An interesting “trick” to keep in mind for motor control circuit diagnosis is that overload heaters are nothing more than low-value resistors. As such, they will drop small amounts of voltage (usually quite a bit less than 1 volt AC) under full load current. This voltage drop may be used as a simple, qualitative measure of motor phase current. By measuring the voltage dropped across each overload heater (with the motor running), one may ascertain whether or not all phases are carrying equal currents. Of course, overload heaters are not precise enough in their resistance to serve as true current-measuring “shunts,” but they are more than adequate as qualitative indicators of relative phase current, to aid you in determining (for instance) if the motor suffers from an open or high resistance phase winding:
As useful as thermal overload “heaters” are for motor protection, there are more effective technologies available. An alternative way to detect overloading conditions is to monitor the temperature of the stator windings directly, using thermocouples or (more commonly) RTDs, which report winding temperatures to an electronic “trip” unit with the same control responsibilities as an overload heater assembly. This sophisticated approach is used on large (thousands of horsepower) electric motors, and/or in critical process applications where motor reliability is paramount. Machine vibration equipment used to monitor and protect against excessive vibration in rotary machines is often equipped with such temperature-sensing “trip” modules just for this purpose. Not only can motor winding temperatures be monitored, but also bearing temperatures and other temperature sensitive machine components so that the protective function extends beyond the health of the electric motor.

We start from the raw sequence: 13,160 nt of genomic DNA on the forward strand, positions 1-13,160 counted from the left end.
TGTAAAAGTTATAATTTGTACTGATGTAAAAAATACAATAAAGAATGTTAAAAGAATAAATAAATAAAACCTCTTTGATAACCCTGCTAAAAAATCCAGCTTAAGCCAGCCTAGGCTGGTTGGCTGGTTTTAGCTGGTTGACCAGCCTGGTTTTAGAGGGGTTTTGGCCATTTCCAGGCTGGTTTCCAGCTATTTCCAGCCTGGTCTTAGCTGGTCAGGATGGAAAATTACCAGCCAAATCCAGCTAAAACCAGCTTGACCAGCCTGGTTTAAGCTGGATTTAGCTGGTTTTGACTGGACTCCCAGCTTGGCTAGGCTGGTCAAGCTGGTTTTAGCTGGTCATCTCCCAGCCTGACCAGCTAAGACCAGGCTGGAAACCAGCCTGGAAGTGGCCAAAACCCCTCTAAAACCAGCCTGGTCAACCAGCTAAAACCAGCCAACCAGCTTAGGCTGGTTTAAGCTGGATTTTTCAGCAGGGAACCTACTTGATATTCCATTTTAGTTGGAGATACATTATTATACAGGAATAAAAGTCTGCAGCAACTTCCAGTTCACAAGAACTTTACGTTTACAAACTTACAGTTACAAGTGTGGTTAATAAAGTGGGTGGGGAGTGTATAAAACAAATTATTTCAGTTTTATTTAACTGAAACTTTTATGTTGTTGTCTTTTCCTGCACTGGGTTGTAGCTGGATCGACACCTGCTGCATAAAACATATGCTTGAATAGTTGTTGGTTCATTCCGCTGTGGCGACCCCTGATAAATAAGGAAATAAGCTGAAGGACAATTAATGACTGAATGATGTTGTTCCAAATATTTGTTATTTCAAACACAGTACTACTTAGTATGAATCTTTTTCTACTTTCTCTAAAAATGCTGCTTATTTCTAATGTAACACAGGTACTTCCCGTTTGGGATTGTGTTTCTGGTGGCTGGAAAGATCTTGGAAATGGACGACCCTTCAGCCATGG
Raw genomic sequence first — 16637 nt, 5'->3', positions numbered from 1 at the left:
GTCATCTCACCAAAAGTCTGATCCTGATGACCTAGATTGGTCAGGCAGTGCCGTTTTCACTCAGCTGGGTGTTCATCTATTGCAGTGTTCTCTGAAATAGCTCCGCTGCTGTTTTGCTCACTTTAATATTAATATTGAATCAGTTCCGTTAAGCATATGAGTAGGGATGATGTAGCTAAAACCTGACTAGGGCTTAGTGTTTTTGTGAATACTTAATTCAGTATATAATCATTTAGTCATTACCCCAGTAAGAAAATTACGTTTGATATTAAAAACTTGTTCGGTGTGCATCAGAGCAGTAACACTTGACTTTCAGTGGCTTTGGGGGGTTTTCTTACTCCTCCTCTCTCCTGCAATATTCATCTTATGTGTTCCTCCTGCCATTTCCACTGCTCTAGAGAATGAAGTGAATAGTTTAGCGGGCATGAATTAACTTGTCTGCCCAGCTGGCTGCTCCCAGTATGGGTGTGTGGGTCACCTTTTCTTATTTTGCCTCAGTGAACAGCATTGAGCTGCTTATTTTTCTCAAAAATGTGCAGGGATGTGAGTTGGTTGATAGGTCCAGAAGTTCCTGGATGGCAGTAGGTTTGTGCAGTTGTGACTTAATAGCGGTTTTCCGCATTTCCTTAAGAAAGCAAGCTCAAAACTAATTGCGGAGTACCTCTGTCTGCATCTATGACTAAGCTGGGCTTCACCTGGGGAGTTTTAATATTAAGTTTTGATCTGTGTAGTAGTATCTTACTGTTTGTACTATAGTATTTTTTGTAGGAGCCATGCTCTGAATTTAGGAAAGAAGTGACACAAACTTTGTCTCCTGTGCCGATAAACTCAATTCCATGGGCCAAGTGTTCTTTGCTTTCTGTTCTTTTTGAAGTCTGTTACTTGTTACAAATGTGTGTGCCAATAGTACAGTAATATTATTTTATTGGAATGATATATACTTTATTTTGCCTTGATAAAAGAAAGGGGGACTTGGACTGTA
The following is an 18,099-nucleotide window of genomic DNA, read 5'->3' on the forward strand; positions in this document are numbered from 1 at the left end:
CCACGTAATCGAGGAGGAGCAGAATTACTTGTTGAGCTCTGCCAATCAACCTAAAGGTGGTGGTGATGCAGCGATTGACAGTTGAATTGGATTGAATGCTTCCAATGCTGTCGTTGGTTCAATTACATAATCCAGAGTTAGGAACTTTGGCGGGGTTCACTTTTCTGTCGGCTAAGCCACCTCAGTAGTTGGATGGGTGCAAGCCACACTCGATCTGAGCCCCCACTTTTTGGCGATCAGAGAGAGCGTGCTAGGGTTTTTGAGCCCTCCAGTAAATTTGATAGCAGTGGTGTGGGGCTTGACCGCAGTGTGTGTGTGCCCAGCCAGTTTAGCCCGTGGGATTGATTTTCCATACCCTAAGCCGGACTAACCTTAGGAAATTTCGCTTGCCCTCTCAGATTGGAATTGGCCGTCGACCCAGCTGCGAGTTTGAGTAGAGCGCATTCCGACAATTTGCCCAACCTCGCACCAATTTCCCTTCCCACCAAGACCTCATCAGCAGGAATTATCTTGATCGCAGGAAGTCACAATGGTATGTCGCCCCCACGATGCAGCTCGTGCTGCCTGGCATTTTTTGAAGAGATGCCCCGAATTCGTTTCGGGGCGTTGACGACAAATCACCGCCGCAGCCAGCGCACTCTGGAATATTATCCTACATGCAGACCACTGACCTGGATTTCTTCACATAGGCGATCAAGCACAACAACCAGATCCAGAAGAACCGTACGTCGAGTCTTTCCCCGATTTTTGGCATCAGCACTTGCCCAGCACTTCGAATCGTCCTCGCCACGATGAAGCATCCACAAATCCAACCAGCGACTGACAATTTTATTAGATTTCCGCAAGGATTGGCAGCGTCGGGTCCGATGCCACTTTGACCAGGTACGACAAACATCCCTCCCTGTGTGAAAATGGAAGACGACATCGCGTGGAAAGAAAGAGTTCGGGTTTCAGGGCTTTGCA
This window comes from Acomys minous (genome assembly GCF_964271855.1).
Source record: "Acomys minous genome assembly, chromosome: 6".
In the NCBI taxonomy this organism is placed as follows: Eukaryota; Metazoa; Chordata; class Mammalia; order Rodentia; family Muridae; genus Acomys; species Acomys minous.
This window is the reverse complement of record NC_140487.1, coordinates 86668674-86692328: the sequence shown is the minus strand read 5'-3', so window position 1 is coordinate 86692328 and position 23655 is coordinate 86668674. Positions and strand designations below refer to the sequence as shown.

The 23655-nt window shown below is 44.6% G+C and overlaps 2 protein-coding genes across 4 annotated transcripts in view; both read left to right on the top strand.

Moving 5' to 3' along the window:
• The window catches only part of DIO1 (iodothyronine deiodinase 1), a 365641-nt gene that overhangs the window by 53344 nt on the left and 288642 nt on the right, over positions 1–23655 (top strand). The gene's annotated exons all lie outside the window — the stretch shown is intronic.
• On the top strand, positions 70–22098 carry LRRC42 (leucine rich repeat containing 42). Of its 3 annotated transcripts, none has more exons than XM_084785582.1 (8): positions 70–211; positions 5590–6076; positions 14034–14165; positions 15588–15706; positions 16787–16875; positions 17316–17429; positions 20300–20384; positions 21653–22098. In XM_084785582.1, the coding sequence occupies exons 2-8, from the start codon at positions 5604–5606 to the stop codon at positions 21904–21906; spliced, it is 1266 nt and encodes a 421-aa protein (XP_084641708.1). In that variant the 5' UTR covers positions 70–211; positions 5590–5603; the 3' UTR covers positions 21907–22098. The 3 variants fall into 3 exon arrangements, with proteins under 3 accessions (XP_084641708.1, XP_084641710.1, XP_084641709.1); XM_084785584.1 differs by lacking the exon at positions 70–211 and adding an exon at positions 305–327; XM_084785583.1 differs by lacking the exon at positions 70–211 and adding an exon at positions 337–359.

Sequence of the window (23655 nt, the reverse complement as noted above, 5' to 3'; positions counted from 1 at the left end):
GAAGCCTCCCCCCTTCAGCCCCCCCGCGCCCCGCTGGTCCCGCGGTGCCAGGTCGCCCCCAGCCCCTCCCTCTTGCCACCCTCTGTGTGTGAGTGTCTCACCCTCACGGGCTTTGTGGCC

A simple three-phase, 480 volt AC motor-control circuit is shown here, both in pictorial and schematic form:
Note how a control power transformer steps down the 480 volt AC to provide 120 volt AC power for the starter coil to operate on. Furthermore, note how the overload (“OL”) contact is wired in series with the starter’s coil so that a thermal overload event forces the starter to de-energize and thus interrupt power to the motor even if the control switch is still in the “on” position. The overload heaters appear in the schematic diagram as pairs of back-to-back “hook” shapes, connected in series with the three “T” lines of the motor. Remember that these “OL” heater elements do not directly interrupt power to the motor in the event of an overload, but rather signal the “OL” contact to open up and de-energize the starter (contactor).
In an automatic control system, the toggle switch would be replaced by another relay contact (that relay controlled by the status of a process), a process switch, or perhaps the discrete output channel of a programmable logic controller (PLC).
It should be noted that a toggling-style of switch is necessary in order for the motor to continue to run after a human operator actuates the switch. The motor runs with the switch in the closed state, and stops when the switch opens. An alternative to this design is to build a latching circuit allowing the use of momentary contact switches (one to start, and one to stop). A simple latching motor control circuit is shown here: